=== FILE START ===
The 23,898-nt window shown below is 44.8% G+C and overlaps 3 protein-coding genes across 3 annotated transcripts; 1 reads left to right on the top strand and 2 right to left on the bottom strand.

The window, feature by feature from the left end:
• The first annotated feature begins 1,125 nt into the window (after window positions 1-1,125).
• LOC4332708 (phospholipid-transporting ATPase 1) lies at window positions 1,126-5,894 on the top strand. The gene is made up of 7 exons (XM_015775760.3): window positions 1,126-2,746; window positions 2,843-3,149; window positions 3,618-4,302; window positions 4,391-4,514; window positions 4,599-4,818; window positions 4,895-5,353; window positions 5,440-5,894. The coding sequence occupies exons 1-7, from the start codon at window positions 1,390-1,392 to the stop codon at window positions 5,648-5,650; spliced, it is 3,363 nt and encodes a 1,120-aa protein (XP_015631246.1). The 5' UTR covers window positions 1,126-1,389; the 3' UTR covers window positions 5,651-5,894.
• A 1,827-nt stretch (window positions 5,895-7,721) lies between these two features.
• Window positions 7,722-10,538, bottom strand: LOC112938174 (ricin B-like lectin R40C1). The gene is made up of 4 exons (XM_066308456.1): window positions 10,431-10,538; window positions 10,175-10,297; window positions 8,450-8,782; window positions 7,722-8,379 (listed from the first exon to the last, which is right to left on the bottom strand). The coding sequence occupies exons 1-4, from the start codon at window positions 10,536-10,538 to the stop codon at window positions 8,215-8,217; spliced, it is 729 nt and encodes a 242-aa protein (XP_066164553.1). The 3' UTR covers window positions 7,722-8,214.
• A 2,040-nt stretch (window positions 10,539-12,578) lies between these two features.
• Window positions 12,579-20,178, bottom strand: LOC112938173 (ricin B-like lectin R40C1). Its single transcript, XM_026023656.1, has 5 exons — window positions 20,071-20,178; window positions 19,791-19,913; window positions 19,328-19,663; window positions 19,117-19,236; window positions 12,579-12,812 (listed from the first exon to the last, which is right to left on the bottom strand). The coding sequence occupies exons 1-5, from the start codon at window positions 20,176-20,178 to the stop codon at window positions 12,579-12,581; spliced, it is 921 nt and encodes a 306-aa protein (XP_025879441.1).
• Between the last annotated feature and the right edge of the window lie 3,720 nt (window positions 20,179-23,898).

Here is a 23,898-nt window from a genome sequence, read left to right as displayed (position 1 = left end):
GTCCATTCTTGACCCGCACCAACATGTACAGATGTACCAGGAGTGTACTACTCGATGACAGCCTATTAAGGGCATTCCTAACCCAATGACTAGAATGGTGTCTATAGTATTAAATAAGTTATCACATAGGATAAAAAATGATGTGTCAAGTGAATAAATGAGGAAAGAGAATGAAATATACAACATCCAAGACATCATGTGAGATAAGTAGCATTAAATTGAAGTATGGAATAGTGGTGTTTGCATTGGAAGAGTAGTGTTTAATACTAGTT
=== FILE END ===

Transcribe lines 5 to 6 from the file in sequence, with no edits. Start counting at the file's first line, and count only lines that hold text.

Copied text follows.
• A 1,827-nt stretch (window positions 5,895-7,721) lies between these two features.
• Window positions 7,722-10,538, bottom strand: LOC112938174 (ricin B-like lectin R40C1). The gene is made up of 4 exons (XM_066308456.1): window positions 10,431-10,538; window positions 10,175-10,297; window positions 8,450-8,782; window positions 7,722-8,379 (listed from the first exon to the last, which is right to left on the bottom strand). The coding sequence occupies exons 1-4, from the start codon at window positions 10,536-10,538 to the stop codon at window positions 8,215-8,217; spliced, it is 729 nt and encodes a 242-aa protein (XP_066164553.1). The 3' UTR covers window positions 7,722-8,214.